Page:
Blogs by Writers: This Woman’s Work


I love reading blogs by writers. Blogs are a place where they are often free to be less “writer-ly” and are able to speak about various things that are going on in their lives, as well as about their writing.

Dawn Friedman’s blog This Woman’s Work is a perfect example of such a writer’s blog. Over the four or so years I’ve been reading her blog (full disclosure; I’ve also been to Dawn’s house and she took me out for the world’s best salty caramel ice cream, so I might be a bit prejudiced), I’ve watched her home school her son, change careers, adopt a daughter, draft a book proposal, trash that book proposal and create another, start two businesses, and pimp her sister’s crafts.

What I love about Dawn’s blog is that she lets you into each and every single one of these events with the same level of openness and genuineness. I feel like I’ve learned just as much from her about open adoption as I have about pitching articles to publishers. Her blog isn’t just about writing; it’s about living a writing life. She talks about the balance of motherhood and career, the societal pressures of raising a mixed race child, and about meeting with a new corporate client–sometimes all in the same entry.

Getting an opportunity to take such a full peek into a writer’s life is rare. Because blogs also feature comments, you are also able to engage with Dawn (and her readers) about all of these subjects, therefore including you in the story.

For me, I’ve found Dawn’s blog not just entertaining but also inspiring. It was with her encouragement that I made the leap into full-time freelance writing. Without her example, I would have never sent a single pitch to a magazine or website (so what if those pitches have fallen on deaf–or maybe blind–editor’s ears? The point is that I SENT THEM). I’ve also found it fascinating to watch her make the change from magazine writer and editor–where she felt she didn’t get to write about what she wanted to–to corporate writer (where she still may not be writing what she wants, but she finds the work easier and better paying). I eagerly perused her business cards for ideas when it came time to create my own.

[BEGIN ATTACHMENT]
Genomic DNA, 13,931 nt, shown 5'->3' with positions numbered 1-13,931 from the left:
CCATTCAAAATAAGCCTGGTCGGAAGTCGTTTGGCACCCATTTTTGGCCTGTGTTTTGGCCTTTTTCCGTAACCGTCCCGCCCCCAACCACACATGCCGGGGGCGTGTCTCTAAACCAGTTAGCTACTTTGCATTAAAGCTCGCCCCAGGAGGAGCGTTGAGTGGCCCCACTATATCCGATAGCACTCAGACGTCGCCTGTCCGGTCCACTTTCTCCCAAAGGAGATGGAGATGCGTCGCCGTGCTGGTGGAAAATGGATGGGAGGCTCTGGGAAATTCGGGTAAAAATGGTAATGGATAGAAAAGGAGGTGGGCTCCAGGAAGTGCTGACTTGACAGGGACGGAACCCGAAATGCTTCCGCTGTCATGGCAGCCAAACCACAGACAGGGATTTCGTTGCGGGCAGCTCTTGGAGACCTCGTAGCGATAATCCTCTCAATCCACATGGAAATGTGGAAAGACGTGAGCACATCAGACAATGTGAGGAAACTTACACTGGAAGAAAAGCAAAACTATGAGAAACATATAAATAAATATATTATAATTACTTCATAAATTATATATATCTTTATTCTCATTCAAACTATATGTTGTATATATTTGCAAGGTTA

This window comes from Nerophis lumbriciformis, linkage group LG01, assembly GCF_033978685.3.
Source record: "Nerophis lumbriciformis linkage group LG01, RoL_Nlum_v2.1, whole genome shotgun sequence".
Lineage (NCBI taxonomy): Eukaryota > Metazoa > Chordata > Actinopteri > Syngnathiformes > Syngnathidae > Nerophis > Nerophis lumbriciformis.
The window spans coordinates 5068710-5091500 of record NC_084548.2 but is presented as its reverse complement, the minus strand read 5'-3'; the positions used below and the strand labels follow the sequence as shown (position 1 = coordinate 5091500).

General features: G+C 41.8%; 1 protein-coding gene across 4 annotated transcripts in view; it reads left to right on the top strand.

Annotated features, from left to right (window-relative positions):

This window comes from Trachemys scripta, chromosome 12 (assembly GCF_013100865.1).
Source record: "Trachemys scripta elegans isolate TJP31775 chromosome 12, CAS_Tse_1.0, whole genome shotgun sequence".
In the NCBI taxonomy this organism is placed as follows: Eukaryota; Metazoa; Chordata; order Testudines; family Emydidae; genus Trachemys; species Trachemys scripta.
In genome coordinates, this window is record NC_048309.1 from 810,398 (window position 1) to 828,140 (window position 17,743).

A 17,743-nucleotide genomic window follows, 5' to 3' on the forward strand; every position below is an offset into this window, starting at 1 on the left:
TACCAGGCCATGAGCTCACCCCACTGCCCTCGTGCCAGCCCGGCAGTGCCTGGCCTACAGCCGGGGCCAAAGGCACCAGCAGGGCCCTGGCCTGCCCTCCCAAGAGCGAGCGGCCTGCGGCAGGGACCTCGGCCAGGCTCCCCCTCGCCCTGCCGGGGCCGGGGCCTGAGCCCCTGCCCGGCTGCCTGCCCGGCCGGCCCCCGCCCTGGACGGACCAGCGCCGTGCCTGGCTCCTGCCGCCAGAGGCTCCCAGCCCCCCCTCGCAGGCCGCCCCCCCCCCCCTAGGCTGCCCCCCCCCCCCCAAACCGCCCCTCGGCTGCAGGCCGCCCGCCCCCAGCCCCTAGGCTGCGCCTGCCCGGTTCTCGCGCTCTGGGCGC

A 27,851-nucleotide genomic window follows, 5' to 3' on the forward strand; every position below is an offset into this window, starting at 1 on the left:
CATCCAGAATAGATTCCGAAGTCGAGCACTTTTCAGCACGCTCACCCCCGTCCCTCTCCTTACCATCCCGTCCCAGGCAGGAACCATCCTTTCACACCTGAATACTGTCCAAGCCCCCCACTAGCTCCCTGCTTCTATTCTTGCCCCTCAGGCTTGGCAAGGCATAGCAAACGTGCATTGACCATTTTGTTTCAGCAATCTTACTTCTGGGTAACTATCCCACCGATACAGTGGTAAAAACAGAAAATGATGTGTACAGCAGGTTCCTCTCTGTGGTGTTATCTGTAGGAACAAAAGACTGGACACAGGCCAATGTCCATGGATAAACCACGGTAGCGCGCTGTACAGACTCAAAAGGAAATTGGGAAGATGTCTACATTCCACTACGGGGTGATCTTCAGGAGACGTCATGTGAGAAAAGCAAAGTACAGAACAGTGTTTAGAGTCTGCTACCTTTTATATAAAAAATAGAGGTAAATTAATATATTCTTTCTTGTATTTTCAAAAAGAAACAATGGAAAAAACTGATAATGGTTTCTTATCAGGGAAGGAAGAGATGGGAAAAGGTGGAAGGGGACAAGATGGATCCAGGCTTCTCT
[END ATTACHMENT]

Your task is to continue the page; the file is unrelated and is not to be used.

But it’s not just the business end of writing that makes Dawn’s blog so riveting. Dawn’s stories of her family–particularly her incredible successful open adoption of her daughter Madison–are so open and heart wrenching that you can’t help but feel invested in her family. I’ve never witnessed any woman work so hard at the art of mothering, and her entries as she struggles with her role as mother are gripping. Again, she is inspiring–she’s forced me to look at elements of motherhood I might have never considered without her input.

So, anyway, enough gushing–go read it. You’ll find her blog is easily searchable so you can just read about what interests you, but I feel fairly certain you will end up reading more than you expected.

I meant to write about Dawn’s blog a couple weeks ago, but I was away in San Francisco attending a massive convention of women bloggers–please forgive me! I promise to write about another writer’s blog soon.

How Blogs Can Help New Writers


A couple weeks ago I wrote about Jennifer Weiner’s blog. Today I want to go in a totally different direction and talk about a blog called “Anything for Material: This Writer’s Life” by Julie Ackerman, who is currently writing her first novel. She hasn’t been blogging for all that long–just since February of this year–but reading her blog has been fascinating for me as a writer. Especially as a writer who is intimidated by the novel form.

Julie left a high paying job as an attorney to stay home and write a novel. This fact completely blows me away, even though a year ago I quit a great job to stay home and be a freelance writer myself. I write articles and get paid for it. She’s writing a NOVEL and is willing to put herself out there and get it published. I realize that hundreds of writers do the same thing every day, but that doesn’t–for me–discount her bravery and courage in any way.

Julie uses her blog, it seems to me, almost as support for herself as a writer. She addresses the challenges she faces in writing her novel on her blog, and you can actually watch her work through a hurdle as she blogs. Julie writes a great deal about her process. She was inspired by Julie Cameron’s book “The Artist’s Way,” and often utilizes some spiritual tools to help discipline herself. She speaks frequently of her “internal editor” and how hard she has to work to ignore that voice and plunge forward anyway. One of my favorite posts of hers is titled, “Creator Vs. Editor: The Smackdown” and she starts it like this: